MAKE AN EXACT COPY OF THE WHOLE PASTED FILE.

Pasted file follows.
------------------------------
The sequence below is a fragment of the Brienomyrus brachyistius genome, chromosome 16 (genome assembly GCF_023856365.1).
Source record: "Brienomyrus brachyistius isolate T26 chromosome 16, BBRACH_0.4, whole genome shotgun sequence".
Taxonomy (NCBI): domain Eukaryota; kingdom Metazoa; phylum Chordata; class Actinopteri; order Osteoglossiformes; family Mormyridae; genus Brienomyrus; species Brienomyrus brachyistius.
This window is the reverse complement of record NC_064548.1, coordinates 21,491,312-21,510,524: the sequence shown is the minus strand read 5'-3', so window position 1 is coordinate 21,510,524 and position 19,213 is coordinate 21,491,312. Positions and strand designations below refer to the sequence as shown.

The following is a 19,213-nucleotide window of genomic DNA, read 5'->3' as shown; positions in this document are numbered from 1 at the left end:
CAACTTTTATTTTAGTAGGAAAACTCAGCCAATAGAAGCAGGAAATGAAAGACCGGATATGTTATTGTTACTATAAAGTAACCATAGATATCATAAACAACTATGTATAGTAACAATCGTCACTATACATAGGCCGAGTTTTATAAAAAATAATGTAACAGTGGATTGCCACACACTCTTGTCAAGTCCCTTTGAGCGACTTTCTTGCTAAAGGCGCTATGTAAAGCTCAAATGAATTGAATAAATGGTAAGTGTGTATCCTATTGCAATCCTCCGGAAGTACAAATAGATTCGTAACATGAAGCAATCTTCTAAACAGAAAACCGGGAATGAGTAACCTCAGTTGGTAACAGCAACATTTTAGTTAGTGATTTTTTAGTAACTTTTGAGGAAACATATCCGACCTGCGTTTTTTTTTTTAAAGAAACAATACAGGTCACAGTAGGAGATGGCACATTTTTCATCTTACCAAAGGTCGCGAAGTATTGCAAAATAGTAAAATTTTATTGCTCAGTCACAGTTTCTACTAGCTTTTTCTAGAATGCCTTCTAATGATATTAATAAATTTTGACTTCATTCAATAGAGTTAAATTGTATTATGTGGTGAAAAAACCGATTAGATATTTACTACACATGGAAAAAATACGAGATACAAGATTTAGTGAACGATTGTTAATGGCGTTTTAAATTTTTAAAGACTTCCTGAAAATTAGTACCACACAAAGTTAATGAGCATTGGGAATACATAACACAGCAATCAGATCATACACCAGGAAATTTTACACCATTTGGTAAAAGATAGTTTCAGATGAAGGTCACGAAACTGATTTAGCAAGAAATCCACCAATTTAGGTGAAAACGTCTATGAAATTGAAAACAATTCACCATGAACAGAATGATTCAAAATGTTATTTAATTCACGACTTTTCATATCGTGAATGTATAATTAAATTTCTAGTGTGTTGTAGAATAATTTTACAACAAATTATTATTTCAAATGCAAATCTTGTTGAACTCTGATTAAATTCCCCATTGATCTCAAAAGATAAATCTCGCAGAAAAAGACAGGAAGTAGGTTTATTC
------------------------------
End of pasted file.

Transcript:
The sequence below is a fragment of the Brienomyrus brachyistius genome, chromosome 16 (genome assembly GCF_023856365.1).
Source record: "Brienomyrus brachyistius isolate T26 chromosome 16, BBRACH_0.4, whole genome shotgun sequence".
Taxonomy (NCBI): domain Eukaryota; kingdom Metazoa; phylum Chordata; class Actinopteri; order Osteoglossiformes; family Mormyridae; genus Brienomyrus; species Brienomyrus brachyistius.
This window is the reverse complement of record NC_064548.1, coordinates 21,491,312-21,510,524: the sequence shown is the minus strand read 5'-3', so window position 1 is coordinate 21,510,524 and position 19,213 is coordinate 21,491,312. Positions and strand designations below refer to the sequence as shown.

The following is a 19,213-nucleotide window of genomic DNA, read 5'->3' as shown; positions in this document are numbered from 1 at the left end:
CAACTTTTATTTTAGTAGGAAAACTCAGCCAATAGAAGCAGGAAATGAAAGACCGGATATGTTATTGTTACTATAAAGTAACCATAGATATCATAAACAACTATGTATAGTAACAATCGTCACTATACATAGGCCGAGTTTTATAAAAAATAATGTAACAGTGGATTGCCACACACTCTTGTCAAGTCCCTTTGAGCGACTTTCTTGCTAAAGGCGCTATGTAAAGCTCAAATGAATTGAATAAATGGTAAGTGTGTATCCTATTGCAATCCTCCGGAAGTACAAATAGATTCGTAACATGAAGCAATCTTCTAAACAGAAAACCGGGAATGAGTAACCTCAGTTGGTAACAGCAACATTTTAGTTAGTGATTTTTTAGTAACTTTTGAGGAAACATATCCGACCTGCGTTTTTTTTTTTAAAGAAACAATACAGGTCACAGTAGGAGATGGCACATTTTTCATCTTACCAAAGGTCGCGAAGTATTGCAAAATAGTAAAATTTTATTGCTCAGTCACAGTTTCTACTAGCTTTTTCTAGAATGCCTTCTAATGATATTAATAAATTTTGACTTCATTCAATAGAGTTAAATTGTATTATGTGGTGAAAAAACCGATTAGATATTTACTACACATGGAAAAAATACGAGATACAAGATTTAGTGAACGATTGTTAATGGCGTTTTAAATTTTTAAAGACTTCCTGAAAATTAGTACCACACAAAGTTAATGAGCATTGGGAATACATAACACAGCAATCAGATCATACACCAGGAAATTTTACACCATTTGGTAAAAGATAGTTTCAGATGAAGGTCACGAAACTGATTTAGCAAGAAATCCACCAATTTAGGTGAAAACGTCTATGAAATTGAAAACAATTCACCATGAACAGAATGATTCAAAATGTTATTTAATTCACGACTTTTCATATCGTGAATGTATAATTAAATTTCTAGTGTGTTGTAGAATAATTTTACAACAAATTATTATTTCAAATGCAAATCTTGTTGAACTCTGATTAAATTCCCCATTGATCTCAAAAGATAAATCTCGCAGAAAAAGACAGGAAGTAGGTTTATTC